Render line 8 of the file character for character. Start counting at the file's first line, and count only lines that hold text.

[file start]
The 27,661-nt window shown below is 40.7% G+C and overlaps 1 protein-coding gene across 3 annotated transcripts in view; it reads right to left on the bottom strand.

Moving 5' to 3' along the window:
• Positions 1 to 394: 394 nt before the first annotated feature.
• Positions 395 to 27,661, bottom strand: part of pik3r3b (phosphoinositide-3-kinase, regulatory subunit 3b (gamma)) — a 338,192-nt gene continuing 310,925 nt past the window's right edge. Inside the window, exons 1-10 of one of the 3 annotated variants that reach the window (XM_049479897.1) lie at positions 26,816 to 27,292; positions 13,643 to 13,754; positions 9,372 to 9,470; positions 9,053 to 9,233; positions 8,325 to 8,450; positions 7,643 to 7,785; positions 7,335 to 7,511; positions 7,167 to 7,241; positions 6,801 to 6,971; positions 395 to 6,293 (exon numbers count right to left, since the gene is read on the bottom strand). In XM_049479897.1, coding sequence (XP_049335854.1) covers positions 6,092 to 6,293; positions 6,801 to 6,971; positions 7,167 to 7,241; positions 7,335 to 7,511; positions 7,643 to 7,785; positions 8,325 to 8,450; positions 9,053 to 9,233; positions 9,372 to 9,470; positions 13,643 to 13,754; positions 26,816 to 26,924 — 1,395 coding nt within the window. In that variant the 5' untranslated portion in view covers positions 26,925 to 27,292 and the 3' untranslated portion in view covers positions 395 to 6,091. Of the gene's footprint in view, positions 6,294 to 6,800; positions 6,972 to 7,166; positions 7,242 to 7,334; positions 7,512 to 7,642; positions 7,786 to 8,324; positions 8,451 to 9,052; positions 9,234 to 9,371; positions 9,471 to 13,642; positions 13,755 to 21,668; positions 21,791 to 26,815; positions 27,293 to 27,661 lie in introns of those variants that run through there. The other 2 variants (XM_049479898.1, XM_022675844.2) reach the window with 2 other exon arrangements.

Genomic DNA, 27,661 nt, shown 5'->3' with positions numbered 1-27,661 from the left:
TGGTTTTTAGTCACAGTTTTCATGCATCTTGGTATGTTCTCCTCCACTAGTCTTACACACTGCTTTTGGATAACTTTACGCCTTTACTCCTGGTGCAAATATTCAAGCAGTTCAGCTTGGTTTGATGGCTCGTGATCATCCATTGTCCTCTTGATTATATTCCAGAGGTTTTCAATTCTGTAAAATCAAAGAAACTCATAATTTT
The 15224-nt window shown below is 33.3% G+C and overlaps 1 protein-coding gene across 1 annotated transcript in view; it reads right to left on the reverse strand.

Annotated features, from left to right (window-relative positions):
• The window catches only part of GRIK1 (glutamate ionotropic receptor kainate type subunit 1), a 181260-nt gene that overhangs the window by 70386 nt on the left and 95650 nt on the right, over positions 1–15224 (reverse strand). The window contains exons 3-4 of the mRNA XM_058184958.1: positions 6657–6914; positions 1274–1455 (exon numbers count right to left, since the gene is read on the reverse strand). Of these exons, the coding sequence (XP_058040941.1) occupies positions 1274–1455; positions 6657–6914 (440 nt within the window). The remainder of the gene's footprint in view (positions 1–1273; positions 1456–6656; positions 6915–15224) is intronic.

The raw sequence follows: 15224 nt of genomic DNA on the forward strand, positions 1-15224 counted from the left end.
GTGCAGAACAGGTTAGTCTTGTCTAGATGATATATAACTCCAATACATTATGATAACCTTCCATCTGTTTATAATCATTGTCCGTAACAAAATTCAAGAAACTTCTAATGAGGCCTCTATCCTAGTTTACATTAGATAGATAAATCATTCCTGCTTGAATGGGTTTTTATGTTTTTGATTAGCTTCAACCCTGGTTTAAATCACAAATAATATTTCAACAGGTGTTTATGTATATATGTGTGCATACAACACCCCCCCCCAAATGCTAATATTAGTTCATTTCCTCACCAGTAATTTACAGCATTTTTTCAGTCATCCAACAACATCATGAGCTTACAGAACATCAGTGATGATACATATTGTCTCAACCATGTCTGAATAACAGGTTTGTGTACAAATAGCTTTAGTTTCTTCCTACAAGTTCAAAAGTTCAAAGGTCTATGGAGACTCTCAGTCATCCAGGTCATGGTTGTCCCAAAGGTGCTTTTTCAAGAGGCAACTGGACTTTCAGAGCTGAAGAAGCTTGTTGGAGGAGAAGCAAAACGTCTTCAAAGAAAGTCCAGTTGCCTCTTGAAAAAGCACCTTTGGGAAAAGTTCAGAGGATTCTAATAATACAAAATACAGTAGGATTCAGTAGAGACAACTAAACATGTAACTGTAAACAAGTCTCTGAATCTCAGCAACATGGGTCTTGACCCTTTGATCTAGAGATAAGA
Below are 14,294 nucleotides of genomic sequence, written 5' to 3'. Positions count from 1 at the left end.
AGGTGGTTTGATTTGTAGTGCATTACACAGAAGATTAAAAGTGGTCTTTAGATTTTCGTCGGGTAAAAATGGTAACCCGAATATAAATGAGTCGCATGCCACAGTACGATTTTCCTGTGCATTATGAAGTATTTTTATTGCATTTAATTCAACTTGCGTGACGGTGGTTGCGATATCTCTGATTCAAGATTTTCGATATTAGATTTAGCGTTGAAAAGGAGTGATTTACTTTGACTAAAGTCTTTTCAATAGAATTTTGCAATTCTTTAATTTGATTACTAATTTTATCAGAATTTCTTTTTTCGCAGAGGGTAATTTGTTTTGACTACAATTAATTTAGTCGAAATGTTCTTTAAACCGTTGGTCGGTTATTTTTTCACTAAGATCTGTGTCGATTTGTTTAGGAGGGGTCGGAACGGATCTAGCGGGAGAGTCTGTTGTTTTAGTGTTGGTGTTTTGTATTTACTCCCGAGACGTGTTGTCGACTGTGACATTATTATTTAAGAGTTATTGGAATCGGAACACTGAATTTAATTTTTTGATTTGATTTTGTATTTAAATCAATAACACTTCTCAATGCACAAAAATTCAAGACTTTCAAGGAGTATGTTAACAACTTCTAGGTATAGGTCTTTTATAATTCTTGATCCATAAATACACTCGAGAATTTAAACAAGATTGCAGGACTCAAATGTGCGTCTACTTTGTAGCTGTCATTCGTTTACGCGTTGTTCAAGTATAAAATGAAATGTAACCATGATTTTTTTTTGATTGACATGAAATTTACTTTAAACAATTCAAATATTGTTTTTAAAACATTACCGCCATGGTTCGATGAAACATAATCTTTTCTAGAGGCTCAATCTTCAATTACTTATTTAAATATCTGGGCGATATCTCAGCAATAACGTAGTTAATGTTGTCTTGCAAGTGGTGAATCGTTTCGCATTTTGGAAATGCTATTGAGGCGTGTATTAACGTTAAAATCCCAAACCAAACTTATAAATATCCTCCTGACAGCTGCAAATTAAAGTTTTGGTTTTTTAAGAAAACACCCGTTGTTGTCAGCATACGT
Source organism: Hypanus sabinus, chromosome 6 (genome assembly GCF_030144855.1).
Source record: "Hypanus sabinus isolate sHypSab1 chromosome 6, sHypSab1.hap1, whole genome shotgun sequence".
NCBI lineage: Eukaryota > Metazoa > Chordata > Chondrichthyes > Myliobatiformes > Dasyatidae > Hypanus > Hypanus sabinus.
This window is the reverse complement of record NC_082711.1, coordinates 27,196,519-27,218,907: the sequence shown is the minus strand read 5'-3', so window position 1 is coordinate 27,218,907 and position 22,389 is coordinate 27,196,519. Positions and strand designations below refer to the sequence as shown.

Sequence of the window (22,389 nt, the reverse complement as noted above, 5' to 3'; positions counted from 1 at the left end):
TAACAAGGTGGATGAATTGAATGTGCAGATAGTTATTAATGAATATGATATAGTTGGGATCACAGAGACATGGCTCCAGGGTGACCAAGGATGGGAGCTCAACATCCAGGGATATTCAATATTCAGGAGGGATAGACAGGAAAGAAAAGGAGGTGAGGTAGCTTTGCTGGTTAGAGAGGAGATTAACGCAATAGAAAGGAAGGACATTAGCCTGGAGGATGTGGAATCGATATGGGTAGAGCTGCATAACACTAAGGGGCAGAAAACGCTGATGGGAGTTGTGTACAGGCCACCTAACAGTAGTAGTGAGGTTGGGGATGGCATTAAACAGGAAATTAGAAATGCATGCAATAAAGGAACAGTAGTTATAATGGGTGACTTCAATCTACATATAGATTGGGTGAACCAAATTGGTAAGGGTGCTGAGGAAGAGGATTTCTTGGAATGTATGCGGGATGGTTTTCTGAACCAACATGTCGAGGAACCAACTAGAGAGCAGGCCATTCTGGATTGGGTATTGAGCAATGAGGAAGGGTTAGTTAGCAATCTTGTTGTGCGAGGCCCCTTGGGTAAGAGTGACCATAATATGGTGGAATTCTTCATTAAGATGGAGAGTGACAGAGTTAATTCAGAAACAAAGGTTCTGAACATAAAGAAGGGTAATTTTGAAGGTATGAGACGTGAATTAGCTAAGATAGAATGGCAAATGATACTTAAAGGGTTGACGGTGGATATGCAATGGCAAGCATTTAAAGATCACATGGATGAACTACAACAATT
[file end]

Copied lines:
Annotated features, from left to right (window-relative positions):